Cultural Competencies for Outreach Professionals
Differences are expressed in many ways including race, sex, age, physical and mental ability, sexual orientation, religion, class, philosophy and culture. (WSU Strategic Plan – 2008)
A socially transmitted worldview learned and shared by a group which influences values, beliefs, customs and behaviors and which is reflected in their language, material culture, food, and social institutions. (Andrews & Boyle, 1999; Axelson, 1993; Burchum, 2002; Leininger, 1991, 1995; Mead, 1955; Pauwels, 1995; Purnell & Paulanka, 1998; Salmond, 2000; Schriver, 1995).
“A set of congruent behaviors, attitudes, and policies that come together in a system, agency, or among professionals that enables effective work in cross-cultural situations. Competence, in particular, implies having the capacity to function effectively as an individual and an organization within the context of the cultural beliefs, behaviors, and needs presented by [participants] in their communities.” (Adapted from Cross, Bazron, Dennis, & Isaacs, 1989).
Culturally Competent Programs and Services:
Programs and services which are respectful of and responsive to the cultural needs of partners. (Adapted from U.S. Department of Health and Human Services, Office of Minority Health, 2001)
WSU Navigating Difference Training Cultural Competencies
Competency: Cultural Awareness Skill Set
- Explore personal and cultural values, biases, prejudices and views.
- Identify ways in which culture shapes beliefs, practices, and values.
- Identify similarities and differences among cultures.
- Recognize his/her own culture(s), including organizational culture.
Competency: Cultural Understanding Skill Set
- Understand the developmental nature of cultural competencies.
- Describe issues and concerns which arise when values, beliefs, and practices differ from those of the dominant culture.
- Recognize ways culture affects participation in organizational programs and services.
Competency: Cultural Knowledge Skill Set
- Develop familiarity with specific cultures, with an emphasis on the diverse audiences in your geographic area.
- Use conceptual and theoretical models for understanding human culture, especially the ways in which they differ from one’s own.
- Identify appropriate cultural guides and build productive relationships with them.
Competency: Cultural Interaction Skill Set
- Recognize factors impacting successful intercultural communication.
- Use concepts and theories of intercultural communication.
- Manage intercultural conflicts effectively.
- Interact productively with, and seek input and guidance from cultural partners.
- Form new programmatic partnerships across intercultural differences.
Competency: Cultural Sensitivity Skill Set
- Identify historical and sociological influences on specific cultural interactions.
- Recognize the impact of privilege, inequality and oppression in daily contexts.
Outcomes for Cultural Competencies:
Culturally Competent Professionals:
- Engage in culturally diverse settings, initiatives and programs;
- Integrate cultural competencies in the planning, implementation and evaluation of programs, and
- Practice strategies for successful intercultural communication in professional settings.
These cultural competencies were developed by Dr. Melynda Huskey, former Assistant Vice-President for Research in the WSU Office of Equity and Diversity, Division of Student Affairs; Dr. Mary Katherine Y. Deen, Associate Professor, Human Development; and Dr. Louise Parker, Associate Professor, Human Development.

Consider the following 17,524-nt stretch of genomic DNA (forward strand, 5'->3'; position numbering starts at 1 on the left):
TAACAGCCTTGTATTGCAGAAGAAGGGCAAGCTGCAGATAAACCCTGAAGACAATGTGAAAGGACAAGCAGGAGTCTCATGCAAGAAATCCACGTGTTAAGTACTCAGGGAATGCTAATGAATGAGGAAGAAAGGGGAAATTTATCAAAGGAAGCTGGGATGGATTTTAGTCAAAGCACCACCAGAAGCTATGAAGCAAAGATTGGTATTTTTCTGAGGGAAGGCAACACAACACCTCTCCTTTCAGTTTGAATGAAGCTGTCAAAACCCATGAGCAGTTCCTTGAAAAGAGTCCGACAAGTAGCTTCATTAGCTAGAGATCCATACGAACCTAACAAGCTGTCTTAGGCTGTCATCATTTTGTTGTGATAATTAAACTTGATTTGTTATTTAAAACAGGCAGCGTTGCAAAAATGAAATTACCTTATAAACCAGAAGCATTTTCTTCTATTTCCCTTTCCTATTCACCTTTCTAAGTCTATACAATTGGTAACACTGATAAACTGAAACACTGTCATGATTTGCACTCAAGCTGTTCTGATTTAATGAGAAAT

Adapted from: Burchum 2002
Andrews, M.M., & Boyle, J.S. (1999). Transcultural concepts in nursing care (3rd ed.). Philadelphia: Lippincott.
American Speech-Language Hearing Association. (2004). Knowledge and skills needed by speech-language pathologists and audiologists to provide culturally and linguistically appropriate services. ASHA Supplement 24, in press.
Axelson, J.A. (1993). Counseling and development in a multicultural society (2nd ed.). Pacific Grove, CA: Brooks/Cole.
Burchum, J.L.R. (2002). Cultural competence: An evolutionary perspective. Nursing Forum, 37: 4, 5-15.
Cross, T., Bazron, B., Dennis, K., and Isaacs, M. (1989). Towards a culturally competent system of care. Washington, D.C.: Georgetown University Child Development Center.
Leininger, M.M. (1991). Culture, care, diversity & universality: A theory for nursing. New York: National League for Nursing.
Leininger, M.M. (1995). Transcultural nursing: Concepts, theories, research and practices (2nd ed.). New York: McGraw-Hill.
Mead, M. (1955). Cultural patterns and technical change. New York: New American Library.
Pauwels, A. (1995). Cross-cultural communication in the health sciences: Communicating with migrant patients. South Melbourne, Australia: Macmillan.
Purnell, L.D. & Paulanka, B.J. (1998). Transcultural health care: A culturally competent approach. Philadelphia: Davis.
Salmond, S.S. (2000). Culture learning and unlearning: Creating a culture supporting the development of transcultural nurse managers. In M.L. Kelley & V.M. Fitzsimons (Eds.), Understanding cultural diversity: Culture, curriculum, and community in nursing (pp. 149- 160). Boston: Jones and Bartlett.
Schriver, J.M. (1995). Human behavior and the social environment: Shifting paradigms in essential knowledge for social work practice. Needham Heights, MA: Simon & Schuster.
U.S. Department of Health and Human Services, Office of Minority Health (2001). National Standards for Culturally and Linguistically Appropriate Services in Health Care. Washington, D.C.